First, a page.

Los Angeles is arguably home to the most exciting coffee scene in the world. We’ve been saying it since at least 2012, but it’s never been a more winnable argument, with allowances made for Tokyo and Seoul in terms of sheer growth and quality, or maybe the Melbourne-Sydney one-two punch in terms of innovation and influence. No matter what, LA continues to be the city we’re publishing the most about here at Sprudge, in wide-ranging coverage that stretches from the buzzy byways of Echo Park and Silver Lake to the chill side streets of Los Feliz, to the urban canyons of Downtown LA and the Art District, along the beachfront in Venice and Santa Monica and out to every last nook and cranny in the Valley (not that most Angelenos would admit to going there, but we think the new stuff in spots like Sherman Oaks and Burbank is cool asf).
There amongst it all, with a Zelig-like propensity to find himself at the center of the scene stands Tyler Wells, a coffee consultant and entrepreneur non pareil in the city’s ongoing coffee boom. Sprudge readers know Wells from his work as a co-founder at the influential Handsome Coffee Roasters (may it rest in peace), projects like Blacktop Coffee and Superba Food and Bread, plus consulting work behind the scenes—none bigger than his ongoing work to help plan La Colombe Coffee Roasters‘ coming Los Angeles expansion.
Today comes the news that Wells has opened his own coffee bar in the city’s Financial District—a new, jaw-dropping courtyard bar designed by the internationally renowned firm Gensler Architecture and dubbed, simply, Nice. Located in the City National Plaza at 555 S. Flower Street, the cafe has been built with four modular walls that lift up to allow in the that glorious California sunshine (available year-round, at no additional charge), plus plaza patio seating and stunning rolled steel accents throughout.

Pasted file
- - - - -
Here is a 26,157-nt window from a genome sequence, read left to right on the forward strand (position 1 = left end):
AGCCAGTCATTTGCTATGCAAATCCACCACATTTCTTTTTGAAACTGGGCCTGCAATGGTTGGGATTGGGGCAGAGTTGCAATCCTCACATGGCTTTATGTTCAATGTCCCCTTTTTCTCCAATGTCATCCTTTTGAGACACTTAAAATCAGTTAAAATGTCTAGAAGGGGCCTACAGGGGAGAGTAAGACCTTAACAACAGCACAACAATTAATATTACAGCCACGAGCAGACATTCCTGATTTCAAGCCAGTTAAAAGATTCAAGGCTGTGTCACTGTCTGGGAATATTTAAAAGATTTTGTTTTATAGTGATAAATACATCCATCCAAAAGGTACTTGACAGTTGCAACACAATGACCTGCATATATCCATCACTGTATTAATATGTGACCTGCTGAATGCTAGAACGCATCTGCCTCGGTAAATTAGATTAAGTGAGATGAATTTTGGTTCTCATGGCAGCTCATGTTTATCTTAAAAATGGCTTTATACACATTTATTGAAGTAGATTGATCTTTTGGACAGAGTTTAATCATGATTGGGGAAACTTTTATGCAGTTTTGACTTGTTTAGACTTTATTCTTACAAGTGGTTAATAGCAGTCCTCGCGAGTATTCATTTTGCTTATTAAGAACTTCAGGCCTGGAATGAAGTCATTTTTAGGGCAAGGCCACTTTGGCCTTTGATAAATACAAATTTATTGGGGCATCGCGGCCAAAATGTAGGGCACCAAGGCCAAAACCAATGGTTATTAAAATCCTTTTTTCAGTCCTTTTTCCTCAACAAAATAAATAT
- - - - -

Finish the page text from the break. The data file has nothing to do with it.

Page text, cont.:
The space is not yet open to the public—Wells & coffee program manager Nick Howell hosted a friends & family preview today—but we already see Nice as a new coffee design icon for a city with no shortage of them. Somewhere in the middle of accepting last minute deliveries and managing the aforementioned preview, Tyler Wells found time to speak with Sprudge co-founder Jordan Michelman by phone from Los Angeles about his Nice new cafe, the state of coffee in Los Angeles, and that coming La Colombe expansion (wheels go up in May).
Hey Tyler—thanks for making time to chat with me, I know this is a really busy morning for you. Start by giving our readers the “elevator pitch” for your new shop—what’s the deal?
Hey of course—I always have time for Sprudge.
I’ve been working on this space for the last 3 years, in development with Gensler Architecture and Commonwealth Partners who own this plaza. There’s 2 buildings here, each with 51 stories, and then a smaller jewel box building that’s 2-3 stories with their headquarters. Gensler wanted to “activate” the plaza—[laughs] sorry, you know, redact that, I don’t want to say “activate”—but we worked on a space together that would feed back into the aesthetic and invite people in. There’s 12 thousand people that come across this plaza every day and we wanted to bring all this good service and coffee to where they are.